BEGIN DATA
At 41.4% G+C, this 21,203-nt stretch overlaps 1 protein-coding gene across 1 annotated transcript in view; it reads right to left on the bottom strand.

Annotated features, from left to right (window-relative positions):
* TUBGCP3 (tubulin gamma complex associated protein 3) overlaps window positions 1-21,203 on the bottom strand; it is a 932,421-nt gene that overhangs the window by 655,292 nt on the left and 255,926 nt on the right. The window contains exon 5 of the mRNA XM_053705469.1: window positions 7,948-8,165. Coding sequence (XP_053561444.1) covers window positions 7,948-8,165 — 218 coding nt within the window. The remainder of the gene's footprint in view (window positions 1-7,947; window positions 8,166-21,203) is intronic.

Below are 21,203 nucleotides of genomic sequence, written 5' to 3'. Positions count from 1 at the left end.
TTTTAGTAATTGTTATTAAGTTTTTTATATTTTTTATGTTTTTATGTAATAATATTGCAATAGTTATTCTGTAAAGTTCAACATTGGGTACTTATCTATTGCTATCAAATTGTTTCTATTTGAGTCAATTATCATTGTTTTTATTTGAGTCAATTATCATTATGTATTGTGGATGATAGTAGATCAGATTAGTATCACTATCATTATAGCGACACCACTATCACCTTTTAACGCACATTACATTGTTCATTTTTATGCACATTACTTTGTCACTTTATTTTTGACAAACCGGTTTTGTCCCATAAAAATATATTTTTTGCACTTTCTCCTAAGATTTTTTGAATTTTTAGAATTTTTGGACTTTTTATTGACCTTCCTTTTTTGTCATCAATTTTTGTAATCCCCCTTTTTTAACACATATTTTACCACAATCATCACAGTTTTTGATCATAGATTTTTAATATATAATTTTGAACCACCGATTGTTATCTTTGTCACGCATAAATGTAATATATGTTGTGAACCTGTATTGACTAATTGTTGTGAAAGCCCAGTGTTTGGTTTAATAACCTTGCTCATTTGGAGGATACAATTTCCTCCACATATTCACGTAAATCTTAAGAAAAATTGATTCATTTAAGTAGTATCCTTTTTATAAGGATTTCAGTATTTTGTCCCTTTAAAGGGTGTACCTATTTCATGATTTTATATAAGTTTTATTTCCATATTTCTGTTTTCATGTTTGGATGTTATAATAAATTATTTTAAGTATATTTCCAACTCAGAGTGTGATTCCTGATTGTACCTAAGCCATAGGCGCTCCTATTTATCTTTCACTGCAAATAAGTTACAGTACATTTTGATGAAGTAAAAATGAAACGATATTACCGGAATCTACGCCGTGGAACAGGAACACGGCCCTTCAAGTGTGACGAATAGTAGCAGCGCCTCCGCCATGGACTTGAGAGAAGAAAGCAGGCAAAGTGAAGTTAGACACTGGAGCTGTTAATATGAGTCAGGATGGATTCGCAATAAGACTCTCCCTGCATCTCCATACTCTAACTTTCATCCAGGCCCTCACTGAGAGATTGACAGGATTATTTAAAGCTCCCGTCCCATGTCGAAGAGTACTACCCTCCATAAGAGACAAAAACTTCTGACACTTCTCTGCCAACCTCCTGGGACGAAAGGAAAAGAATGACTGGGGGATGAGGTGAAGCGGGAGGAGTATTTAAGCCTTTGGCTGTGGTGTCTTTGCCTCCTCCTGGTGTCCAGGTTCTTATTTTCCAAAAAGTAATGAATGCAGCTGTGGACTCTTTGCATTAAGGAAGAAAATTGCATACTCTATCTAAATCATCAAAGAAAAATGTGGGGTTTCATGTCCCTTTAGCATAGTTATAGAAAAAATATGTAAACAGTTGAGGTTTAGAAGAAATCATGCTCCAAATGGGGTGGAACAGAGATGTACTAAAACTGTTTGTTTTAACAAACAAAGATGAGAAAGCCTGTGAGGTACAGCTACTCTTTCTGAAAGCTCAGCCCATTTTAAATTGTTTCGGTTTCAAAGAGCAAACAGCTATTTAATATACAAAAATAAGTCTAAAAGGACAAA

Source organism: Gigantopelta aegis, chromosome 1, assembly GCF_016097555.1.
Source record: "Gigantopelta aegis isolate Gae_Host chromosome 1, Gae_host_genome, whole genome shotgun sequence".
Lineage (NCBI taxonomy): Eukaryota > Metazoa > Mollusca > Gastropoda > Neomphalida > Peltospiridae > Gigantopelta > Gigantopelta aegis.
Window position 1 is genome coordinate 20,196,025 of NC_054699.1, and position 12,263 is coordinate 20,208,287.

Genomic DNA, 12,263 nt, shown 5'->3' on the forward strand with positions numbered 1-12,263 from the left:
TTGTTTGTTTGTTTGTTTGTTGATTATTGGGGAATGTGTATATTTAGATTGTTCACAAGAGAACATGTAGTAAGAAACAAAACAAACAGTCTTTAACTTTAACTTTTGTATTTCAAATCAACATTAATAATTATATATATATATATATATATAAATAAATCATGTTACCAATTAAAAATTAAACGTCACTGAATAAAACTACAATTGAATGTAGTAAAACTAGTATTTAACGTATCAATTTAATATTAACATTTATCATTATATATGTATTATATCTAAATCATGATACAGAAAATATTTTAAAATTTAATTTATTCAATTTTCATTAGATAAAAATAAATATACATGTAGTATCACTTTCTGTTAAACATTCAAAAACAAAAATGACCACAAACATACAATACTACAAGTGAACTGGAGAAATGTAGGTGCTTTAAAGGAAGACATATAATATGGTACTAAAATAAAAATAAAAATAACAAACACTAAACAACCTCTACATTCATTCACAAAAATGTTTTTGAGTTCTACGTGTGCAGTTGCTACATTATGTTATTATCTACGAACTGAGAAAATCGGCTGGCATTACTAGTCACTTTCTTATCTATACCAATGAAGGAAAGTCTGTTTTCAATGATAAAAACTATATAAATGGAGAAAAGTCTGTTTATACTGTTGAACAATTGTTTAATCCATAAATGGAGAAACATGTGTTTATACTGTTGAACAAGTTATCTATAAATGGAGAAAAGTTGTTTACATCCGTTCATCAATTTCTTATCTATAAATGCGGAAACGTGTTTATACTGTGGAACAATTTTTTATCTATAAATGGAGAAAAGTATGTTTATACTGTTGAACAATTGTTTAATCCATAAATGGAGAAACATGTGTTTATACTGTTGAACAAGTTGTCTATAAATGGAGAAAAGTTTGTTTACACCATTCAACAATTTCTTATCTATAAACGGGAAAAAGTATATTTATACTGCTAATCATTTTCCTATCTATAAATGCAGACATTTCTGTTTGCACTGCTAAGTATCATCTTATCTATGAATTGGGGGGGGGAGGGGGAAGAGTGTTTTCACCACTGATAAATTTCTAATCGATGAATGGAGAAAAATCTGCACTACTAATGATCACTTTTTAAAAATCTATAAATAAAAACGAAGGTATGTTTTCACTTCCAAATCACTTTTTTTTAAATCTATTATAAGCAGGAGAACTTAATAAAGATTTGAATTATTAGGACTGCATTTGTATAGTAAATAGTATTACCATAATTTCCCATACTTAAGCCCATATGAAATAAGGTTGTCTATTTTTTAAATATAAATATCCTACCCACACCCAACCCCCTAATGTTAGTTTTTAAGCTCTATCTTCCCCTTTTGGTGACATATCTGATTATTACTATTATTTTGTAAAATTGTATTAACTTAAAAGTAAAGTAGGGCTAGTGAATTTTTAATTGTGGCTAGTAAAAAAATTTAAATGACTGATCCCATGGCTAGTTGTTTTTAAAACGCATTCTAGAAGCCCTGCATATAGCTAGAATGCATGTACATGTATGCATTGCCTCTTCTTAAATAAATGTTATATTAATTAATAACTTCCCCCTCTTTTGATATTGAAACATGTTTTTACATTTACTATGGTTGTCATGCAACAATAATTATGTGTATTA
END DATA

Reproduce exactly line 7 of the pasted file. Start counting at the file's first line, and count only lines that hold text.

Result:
Source record: "Gigantopelta aegis isolate Gae_Host chromosome 1, Gae_host_genome, whole genome shotgun sequence".